Roger Pondel, President, rpondel@pondel.com
 
 

XBRL – SEC Asks for Public Comment

The SEC’s office of Interactive Disclosure began asking for public comment on the use of eXtensible Business Reporting Language, commonly known as XBRL, in public company financial statements.  Several large, well-known companies have voluntarily adopted XBRL in their EDGAR filings with the SEC and the agency has committed more than $50 million to make its public company disclosure system compatible with XBRL, according to the National Institute of Investor RelationsXBRL International, a not-for-profit consortium of approximately 550 companies and agencies worldwide working together to build the XBRL language and promote and support its adoption, reports that XBRL is an open standard, free of license fees that promotes the interactive sharing of financial data.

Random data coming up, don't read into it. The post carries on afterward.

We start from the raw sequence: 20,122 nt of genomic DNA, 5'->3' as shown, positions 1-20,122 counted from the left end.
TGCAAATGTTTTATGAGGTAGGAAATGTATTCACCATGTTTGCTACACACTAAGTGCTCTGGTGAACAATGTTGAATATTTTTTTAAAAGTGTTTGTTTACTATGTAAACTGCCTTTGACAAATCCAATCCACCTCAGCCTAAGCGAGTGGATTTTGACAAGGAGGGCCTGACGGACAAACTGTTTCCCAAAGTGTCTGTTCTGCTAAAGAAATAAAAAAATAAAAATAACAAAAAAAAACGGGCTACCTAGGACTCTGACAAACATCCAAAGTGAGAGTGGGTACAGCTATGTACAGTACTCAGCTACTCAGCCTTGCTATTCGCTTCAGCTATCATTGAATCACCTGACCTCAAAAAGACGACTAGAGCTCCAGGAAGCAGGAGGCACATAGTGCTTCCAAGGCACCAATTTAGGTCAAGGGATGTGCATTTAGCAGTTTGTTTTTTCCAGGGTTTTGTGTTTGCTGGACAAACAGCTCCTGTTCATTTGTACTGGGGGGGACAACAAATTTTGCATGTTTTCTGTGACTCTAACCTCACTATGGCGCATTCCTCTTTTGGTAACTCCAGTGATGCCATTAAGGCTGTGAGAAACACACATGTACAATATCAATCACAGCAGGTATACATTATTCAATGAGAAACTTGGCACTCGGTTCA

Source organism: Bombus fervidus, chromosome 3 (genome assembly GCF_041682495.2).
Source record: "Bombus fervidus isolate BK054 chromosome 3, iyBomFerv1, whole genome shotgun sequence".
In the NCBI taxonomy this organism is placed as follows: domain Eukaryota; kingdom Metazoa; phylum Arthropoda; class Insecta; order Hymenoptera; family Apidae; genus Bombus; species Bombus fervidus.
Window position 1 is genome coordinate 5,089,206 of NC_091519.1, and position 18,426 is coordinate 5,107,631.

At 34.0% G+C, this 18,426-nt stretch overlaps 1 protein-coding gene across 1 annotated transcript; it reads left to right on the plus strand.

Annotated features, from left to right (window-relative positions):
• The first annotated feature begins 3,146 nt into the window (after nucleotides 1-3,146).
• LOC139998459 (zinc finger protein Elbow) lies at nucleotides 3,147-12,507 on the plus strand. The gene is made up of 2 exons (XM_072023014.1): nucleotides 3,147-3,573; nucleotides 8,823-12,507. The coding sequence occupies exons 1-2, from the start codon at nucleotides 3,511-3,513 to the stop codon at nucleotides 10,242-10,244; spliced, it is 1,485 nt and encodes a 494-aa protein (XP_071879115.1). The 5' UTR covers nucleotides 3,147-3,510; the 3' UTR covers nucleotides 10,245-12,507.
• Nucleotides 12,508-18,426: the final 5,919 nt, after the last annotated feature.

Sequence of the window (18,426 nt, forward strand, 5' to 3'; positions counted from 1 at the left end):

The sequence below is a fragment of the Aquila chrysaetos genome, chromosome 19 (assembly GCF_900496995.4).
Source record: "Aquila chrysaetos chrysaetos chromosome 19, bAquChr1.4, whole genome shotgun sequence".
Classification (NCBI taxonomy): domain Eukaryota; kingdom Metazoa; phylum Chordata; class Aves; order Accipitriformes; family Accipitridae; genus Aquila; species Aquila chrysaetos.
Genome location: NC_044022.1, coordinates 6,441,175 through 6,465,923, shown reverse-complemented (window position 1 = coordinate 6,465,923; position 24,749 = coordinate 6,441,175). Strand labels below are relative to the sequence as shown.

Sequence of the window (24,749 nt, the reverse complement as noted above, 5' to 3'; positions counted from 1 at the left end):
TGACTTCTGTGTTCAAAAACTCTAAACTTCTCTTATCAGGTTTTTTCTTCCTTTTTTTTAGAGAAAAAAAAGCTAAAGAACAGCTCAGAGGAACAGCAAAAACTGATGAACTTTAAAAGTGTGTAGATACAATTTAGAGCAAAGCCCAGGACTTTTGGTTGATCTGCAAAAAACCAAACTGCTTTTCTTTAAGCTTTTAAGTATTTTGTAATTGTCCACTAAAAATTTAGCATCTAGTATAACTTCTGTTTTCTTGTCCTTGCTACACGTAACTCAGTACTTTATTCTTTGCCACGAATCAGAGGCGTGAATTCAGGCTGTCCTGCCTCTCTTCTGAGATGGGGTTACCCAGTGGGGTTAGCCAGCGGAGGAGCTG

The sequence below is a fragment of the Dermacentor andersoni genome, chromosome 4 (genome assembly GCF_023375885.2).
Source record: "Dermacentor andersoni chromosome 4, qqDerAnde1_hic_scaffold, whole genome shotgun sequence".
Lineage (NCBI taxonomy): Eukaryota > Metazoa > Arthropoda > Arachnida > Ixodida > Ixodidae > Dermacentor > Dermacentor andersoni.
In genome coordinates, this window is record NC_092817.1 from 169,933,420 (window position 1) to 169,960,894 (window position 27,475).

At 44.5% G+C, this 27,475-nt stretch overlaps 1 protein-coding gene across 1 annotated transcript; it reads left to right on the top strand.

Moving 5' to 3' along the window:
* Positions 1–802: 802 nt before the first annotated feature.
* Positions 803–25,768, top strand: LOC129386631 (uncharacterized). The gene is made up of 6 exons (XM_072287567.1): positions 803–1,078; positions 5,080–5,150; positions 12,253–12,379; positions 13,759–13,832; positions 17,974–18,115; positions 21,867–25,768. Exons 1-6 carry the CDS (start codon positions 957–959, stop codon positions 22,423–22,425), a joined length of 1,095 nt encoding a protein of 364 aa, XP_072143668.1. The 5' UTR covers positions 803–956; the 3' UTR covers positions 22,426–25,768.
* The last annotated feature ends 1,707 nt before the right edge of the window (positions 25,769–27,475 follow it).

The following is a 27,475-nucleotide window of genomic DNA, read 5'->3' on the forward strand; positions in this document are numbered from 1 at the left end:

It is believed that XBRL will provide investors and analysts with more useful financial disclosures by allowing companies to present their financial information in a format that allows investors and analysts to more easily locate and analyze this information.  It is also anticipated that XBRL will provide greater efficiency, improved accuracy and reliability and cost savings to anyone involved in supplying or using financial data.
 
While there will likely be some growing pains when public companies are required to adopt XBRL in their financial statements, over the longer term its use should make it easier for the investing public to analyze a company’s financial statements and easier for public companies to get their story out into the investing marketplace.
 
The public comment period ends April 4, 2008.

 

Laurie Berman, Senior Vice President, lberman@pondel.com